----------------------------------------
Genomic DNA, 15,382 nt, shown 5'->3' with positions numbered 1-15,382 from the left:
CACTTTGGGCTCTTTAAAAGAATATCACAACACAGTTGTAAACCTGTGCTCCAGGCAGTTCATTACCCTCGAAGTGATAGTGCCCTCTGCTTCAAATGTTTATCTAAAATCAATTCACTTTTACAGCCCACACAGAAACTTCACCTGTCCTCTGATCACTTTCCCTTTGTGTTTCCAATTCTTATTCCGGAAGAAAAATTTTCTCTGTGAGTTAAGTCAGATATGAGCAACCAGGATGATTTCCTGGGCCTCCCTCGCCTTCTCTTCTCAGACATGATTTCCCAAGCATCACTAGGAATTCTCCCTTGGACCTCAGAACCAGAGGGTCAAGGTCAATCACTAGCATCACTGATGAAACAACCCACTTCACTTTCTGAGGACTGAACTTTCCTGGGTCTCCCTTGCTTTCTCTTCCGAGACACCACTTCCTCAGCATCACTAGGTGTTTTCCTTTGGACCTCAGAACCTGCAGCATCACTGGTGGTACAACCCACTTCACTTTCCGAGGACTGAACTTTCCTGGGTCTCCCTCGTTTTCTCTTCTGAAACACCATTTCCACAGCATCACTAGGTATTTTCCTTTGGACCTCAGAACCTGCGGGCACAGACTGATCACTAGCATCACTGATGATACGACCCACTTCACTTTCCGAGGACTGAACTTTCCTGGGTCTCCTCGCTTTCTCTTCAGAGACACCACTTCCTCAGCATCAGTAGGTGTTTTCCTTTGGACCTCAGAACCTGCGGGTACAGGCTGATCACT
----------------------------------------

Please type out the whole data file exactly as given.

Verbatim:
Genomic DNA, 15,382 nt, shown 5'->3' with positions numbered 1-15,382 from the left:
CACTTTGGGCTCTTTAAAAGAATATCACAACACAGTTGTAAACCTGTGCTCCAGGCAGTTCATTACCCTCGAAGTGATAGTGCCCTCTGCTTCAAATGTTTATCTAAAATCAATTCACTTTTACAGCCCACACAGAAACTTCACCTGTCCTCTGATCACTTTCCCTTTGTGTTTCCAATTCTTATTCCGGAAGAAAAATTTTCTCTGTGAGTTAAGTCAGATATGAGCAACCAGGATGATTTCCTGGGCCTCCCTCGCCTTCTCTTCTCAGACATGATTTCCCAAGCATCACTAGGAATTCTCCCTTGGACCTCAGAACCAGAGGGTCAAGGTCAATCACTAGCATCACTGATGAAACAACCCACTTCACTTTCTGAGGACTGAACTTTCCTGGGTCTCCCTTGCTTTCTCTTCCGAGACACCACTTCCTCAGCATCACTAGGTGTTTTCCTTTGGACCTCAGAACCTGCAGCATCACTGGTGGTACAACCCACTTCACTTTCCGAGGACTGAACTTTCCTGGGTCTCCCTCGTTTTCTCTTCTGAAACACCATTTCCACAGCATCACTAGGTATTTTCCTTTGGACCTCAGAACCTGCGGGCACAGACTGATCACTAGCATCACTGATGATACGACCCACTTCACTTTCCGAGGACTGAACTTTCCTGGGTCTCCTCGCTTTCTCTTCAGAGACACCACTTCCTCAGCATCAGTAGGTGTTTTCCTTTGGACCTCAGAACCTGCGGGTACAGGCTGATCACT